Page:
A byzantine labyrinth of state rules—that may or may not be tied to the employee’s personal income taxability threshold— exists with respect to employers’ withholding obligations. For example, in at least a couple of states, even though nonresidents are subject to income tax based on a single day’s presence, employers are not required to withhold unless an employee is present for at least fourteen days.12 In many states, the withholding obligation starts the first day the employee travels to the state,13 while in other states the employee’s earnings attributable to the state must exceed a certain wage threshold, and yet other states use an alternative of number of days or dollar threshold.14 Even where a day threshold is adopted, the determination of what constitutes a day is not always clear: Does traveling through a state count? Does a portion of the day count? Implementing a tracking system for employees is essential, but even with such a system in place difficulties in administration exist. Certain states have reciprocal agreements with other states that allow an employer to withhold income taxes in the employee’s state of residence irrespective of where the employee performs those services, which can help reduce an employer’s burden.
For employees who are telecommuting and performing services in multiple states, ensuring that the employer withholds and remits taxes to the appropriate jurisdictions can also be a challenge. Generally, an employer is only required to withhold and remit taxes in the jurisdictions in which it does business, but its employees may be telecommuting from and providing services in jurisdictions in which the employer maintains that it is not doing business (notwithstanding the potential nexus issues discussed above). Some states authorize an employer to deduct and remit withholding taxes to the state of a nonresident employee if the employee provides written authorization.15 However, if a telecommuting employee has income tax obligations to multiple jurisdictions, not all states provide an easy mechanism for a nonresident to direct the employer to limit withholding based on the portion of services rendered in-state.16
Further complicating personal income tax and withholding are issues such as New York’s “convenience of the employer” rule.17 New York’s rule provides that days spent by a New York State’s nonresident employed to provide services in New York, but who works at home outside the state, are to be sourced to the New York office, unless such work was performed outside the New York office for the necessity of the employer rather than the employee’s convenience.18 New York courts have consistently rejected challenges to the “convenience of the employer” rule.19 The States’ basis for the convenience of the employer rule is that in the absence of such a rule, in-state and out-of-state employees would not be on a level playing field; residents would not be able to exclude income attributable to the work they perform in their homes while nonresidents would be able to do so.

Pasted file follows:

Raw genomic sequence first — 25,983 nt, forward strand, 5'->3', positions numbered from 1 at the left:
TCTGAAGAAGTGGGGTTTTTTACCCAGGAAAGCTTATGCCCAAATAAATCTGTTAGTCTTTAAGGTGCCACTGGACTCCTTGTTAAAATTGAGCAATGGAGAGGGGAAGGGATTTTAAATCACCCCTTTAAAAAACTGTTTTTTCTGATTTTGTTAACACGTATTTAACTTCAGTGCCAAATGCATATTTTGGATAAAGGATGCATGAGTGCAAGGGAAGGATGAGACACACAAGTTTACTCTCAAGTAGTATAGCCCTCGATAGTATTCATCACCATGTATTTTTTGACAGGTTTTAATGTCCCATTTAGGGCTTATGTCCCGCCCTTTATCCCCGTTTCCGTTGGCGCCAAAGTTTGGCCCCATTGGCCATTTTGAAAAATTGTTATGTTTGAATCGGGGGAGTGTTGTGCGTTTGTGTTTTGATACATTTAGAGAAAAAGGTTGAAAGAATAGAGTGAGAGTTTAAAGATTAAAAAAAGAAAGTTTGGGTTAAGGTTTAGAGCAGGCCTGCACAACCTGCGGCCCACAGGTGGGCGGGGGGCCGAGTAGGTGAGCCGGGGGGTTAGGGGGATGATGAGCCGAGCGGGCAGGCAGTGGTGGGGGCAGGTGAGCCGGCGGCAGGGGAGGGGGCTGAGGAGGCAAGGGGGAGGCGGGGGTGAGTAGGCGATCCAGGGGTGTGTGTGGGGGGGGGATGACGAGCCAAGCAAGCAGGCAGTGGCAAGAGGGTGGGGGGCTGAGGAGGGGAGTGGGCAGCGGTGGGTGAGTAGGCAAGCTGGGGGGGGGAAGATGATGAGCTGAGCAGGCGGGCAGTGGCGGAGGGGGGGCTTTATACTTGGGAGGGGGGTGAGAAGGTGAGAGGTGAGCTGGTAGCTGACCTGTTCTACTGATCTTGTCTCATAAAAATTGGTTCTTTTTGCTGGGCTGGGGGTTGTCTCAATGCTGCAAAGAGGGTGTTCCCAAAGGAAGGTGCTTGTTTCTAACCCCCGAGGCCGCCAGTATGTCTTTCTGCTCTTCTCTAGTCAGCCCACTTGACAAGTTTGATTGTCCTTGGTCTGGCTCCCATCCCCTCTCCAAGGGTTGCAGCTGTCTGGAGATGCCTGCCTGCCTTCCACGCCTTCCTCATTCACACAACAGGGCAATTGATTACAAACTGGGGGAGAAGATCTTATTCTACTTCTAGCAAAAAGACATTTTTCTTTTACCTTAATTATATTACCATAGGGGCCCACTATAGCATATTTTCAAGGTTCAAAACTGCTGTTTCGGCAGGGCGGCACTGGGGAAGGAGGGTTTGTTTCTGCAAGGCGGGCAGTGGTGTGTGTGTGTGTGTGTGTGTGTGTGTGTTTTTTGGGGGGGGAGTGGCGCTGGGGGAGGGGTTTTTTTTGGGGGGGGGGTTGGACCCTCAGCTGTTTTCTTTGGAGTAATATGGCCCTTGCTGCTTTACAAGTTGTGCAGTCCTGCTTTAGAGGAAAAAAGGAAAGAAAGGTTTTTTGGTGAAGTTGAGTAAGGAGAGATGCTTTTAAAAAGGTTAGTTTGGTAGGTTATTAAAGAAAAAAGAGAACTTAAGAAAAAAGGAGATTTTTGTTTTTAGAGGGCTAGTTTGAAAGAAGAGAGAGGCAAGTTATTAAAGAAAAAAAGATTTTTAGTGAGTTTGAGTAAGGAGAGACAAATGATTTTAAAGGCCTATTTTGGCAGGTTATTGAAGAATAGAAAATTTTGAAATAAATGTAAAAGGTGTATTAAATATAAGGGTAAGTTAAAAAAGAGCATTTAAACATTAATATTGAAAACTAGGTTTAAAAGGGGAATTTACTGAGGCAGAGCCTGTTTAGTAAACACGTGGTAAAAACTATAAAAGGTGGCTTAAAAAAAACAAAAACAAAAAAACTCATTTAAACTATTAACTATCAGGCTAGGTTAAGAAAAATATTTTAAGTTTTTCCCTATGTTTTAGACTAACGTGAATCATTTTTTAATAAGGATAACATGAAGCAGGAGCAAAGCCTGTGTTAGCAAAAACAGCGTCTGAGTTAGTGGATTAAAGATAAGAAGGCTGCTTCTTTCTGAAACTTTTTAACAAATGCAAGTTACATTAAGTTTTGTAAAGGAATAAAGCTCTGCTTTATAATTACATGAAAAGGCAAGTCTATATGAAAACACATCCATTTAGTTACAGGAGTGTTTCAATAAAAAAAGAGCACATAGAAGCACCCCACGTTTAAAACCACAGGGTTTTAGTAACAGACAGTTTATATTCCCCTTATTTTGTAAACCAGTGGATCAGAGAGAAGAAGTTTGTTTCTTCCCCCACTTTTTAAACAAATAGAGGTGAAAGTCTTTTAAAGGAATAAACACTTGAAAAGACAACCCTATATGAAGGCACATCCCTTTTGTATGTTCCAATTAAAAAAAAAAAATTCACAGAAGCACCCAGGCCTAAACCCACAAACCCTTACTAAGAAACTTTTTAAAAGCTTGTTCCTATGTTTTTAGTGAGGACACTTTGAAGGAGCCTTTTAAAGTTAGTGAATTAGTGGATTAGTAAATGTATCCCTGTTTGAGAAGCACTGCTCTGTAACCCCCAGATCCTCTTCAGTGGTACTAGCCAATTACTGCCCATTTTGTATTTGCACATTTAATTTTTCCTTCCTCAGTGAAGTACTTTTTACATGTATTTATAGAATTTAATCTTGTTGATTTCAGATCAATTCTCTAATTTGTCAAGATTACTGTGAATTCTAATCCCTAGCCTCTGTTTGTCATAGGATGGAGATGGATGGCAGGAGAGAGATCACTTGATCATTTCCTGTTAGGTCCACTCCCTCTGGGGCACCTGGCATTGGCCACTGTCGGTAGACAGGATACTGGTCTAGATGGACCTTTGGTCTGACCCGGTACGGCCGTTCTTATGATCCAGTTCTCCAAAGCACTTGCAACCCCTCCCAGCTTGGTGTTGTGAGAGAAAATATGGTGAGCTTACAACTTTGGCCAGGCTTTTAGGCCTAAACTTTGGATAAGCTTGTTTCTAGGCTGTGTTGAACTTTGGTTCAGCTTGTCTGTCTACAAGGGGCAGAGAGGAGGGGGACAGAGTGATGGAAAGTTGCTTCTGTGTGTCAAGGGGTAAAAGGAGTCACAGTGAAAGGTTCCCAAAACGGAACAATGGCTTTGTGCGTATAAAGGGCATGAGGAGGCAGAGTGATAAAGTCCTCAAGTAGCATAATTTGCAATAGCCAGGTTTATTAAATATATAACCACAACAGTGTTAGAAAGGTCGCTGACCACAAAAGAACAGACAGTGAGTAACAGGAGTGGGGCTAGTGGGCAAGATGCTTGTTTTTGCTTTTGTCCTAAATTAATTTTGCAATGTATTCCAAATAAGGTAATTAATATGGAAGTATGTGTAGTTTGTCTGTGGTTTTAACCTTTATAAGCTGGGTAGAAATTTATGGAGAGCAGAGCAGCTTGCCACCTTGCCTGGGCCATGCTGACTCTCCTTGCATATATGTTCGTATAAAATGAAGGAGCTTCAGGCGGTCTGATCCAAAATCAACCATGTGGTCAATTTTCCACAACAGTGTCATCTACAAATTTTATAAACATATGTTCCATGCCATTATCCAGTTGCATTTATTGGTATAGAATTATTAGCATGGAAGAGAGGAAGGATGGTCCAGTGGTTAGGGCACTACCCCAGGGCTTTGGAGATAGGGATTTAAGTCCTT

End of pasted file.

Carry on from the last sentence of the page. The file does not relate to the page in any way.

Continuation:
Recently, an administrative law judge rejected New York State’s assertion of tax against a software consultant and programmer, and recognized that even the “convenience of the employer” rule has its limits.20 The individual was a New Jersey resident who worked exclusively in and reported all of his wages to New Jersey. His employer was an Illinoisbased company with a one-room office in New York City. The individual did not, however, ever work from the New York City office, and on those facts the administrative law judge held no New York tax was due. While the proper result was reached here, the assertion of a liability under this factual scenario is a potent reminder that state tax issues can arise even when an employee has only the most tenuous connections to a state.
The welter of rules, exceptions to rules, and nuances to rules can place a significant withholding compliance burden on companies. Telecommuting employees are at risk for tax assertions by the jurisdictions to which they have traveled or from which they have performed services. In the current economic environment, the quest for tax dollars (particularly from non-voters) has increased and states’ enforcement of nexus and withholding rules has likewise increased.
Employers will also need to determine the jurisdiction of employment for telecommuting employees for unemployment insurance purposes. Under the definition of “employment” adopted by most states, employment by a single employer of an employee performing services in multiple states is not to be fragmented, but should be allocated to the state where the employee is most likely to become unemployed and seek work. States apply the following successive tests to determine the state of coverage: (1) localization of employee’s services; (2) employee’s base of operations; (3) place of employer’s direction and control of employee; and (4) residence. Under such a statute, only if none of these tests results in the services being attributed to a single state will split coverage be allowed.21